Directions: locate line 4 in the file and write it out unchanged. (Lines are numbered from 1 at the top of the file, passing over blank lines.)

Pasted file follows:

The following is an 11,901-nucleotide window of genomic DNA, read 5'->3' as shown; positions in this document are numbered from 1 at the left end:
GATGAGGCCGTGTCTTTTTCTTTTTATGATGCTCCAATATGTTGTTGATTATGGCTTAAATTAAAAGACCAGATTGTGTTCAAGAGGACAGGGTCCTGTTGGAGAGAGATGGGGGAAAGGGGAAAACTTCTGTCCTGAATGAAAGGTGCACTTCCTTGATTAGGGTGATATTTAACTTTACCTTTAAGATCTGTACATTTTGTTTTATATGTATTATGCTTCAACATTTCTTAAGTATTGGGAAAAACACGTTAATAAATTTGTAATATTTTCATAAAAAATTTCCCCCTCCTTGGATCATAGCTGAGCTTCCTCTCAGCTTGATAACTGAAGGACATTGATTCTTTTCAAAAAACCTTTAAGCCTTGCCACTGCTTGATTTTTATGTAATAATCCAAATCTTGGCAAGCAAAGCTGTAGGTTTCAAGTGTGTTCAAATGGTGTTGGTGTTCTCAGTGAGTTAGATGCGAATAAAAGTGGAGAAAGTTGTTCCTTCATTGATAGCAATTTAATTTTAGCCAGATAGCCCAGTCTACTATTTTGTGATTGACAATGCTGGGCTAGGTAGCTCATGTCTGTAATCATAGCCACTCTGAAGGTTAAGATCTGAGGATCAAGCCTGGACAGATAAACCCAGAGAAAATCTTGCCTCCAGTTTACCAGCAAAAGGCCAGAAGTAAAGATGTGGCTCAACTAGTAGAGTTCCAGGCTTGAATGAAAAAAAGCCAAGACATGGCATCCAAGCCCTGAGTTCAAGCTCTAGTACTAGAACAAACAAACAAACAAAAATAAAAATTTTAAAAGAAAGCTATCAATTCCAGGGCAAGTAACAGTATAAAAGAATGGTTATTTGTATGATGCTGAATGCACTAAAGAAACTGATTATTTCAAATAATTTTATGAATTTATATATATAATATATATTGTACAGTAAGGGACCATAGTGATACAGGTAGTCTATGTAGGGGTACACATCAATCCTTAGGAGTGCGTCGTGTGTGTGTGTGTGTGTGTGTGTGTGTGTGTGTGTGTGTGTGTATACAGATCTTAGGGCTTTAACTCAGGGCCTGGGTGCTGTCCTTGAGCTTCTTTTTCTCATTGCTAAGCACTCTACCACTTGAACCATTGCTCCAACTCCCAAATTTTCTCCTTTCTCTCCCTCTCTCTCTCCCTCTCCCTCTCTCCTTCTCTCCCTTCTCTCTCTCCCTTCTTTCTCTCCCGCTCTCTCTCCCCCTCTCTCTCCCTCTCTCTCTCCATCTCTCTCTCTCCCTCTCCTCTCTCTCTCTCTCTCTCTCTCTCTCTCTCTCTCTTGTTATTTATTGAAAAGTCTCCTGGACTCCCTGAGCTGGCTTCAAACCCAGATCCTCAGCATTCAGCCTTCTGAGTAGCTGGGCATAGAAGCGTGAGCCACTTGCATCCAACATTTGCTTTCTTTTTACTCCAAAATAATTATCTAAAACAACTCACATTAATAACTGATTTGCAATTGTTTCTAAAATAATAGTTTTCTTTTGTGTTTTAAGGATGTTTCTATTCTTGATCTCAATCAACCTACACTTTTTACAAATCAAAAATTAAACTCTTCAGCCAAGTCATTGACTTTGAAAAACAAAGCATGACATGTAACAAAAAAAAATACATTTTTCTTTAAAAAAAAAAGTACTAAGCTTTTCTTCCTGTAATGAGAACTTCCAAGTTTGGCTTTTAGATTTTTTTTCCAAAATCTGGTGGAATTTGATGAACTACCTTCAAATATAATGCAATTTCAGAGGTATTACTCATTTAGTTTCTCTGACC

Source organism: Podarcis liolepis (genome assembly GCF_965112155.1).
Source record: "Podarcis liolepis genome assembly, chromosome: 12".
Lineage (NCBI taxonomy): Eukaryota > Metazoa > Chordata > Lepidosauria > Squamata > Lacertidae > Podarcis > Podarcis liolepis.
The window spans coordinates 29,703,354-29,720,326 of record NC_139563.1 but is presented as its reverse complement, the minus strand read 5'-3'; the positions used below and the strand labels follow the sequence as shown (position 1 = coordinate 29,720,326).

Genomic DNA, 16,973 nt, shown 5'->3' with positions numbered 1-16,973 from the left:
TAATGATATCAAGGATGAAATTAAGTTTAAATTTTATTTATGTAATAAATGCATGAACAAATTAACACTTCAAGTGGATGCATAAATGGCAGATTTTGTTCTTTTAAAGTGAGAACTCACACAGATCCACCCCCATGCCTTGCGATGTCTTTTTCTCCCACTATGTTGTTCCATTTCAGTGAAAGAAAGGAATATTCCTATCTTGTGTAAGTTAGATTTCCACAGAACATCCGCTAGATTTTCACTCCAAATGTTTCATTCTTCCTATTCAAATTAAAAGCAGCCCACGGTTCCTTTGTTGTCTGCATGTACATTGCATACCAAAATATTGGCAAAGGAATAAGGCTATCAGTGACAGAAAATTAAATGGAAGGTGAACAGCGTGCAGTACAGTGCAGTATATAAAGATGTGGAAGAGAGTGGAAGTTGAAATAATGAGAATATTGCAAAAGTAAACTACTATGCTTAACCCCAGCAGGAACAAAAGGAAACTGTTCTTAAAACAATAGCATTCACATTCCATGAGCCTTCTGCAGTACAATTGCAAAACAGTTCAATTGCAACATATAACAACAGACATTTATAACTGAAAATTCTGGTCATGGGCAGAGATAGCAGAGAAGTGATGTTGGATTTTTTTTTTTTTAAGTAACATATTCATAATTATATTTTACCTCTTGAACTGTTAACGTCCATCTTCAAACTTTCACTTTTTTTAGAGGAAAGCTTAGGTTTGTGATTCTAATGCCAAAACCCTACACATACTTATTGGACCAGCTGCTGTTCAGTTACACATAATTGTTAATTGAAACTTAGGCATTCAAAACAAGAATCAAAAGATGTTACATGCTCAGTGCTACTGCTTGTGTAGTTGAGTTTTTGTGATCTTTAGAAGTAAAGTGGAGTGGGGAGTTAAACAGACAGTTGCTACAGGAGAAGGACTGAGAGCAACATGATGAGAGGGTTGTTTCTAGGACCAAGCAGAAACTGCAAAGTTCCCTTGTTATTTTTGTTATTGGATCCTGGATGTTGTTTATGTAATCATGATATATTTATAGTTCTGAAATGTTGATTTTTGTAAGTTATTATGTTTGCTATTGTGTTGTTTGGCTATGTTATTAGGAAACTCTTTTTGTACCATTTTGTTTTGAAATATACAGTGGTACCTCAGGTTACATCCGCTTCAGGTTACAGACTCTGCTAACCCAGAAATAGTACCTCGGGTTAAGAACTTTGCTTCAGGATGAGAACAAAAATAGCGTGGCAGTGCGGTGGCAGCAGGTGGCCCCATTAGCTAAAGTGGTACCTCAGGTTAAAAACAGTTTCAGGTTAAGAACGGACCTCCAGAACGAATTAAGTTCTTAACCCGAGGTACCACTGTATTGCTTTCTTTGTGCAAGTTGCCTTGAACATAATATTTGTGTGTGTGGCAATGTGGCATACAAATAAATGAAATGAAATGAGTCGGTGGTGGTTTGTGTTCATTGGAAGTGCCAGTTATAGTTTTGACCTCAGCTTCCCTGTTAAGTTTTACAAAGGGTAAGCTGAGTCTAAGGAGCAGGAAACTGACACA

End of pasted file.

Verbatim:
Source record: "Podarcis liolepis genome assembly, chromosome: 12".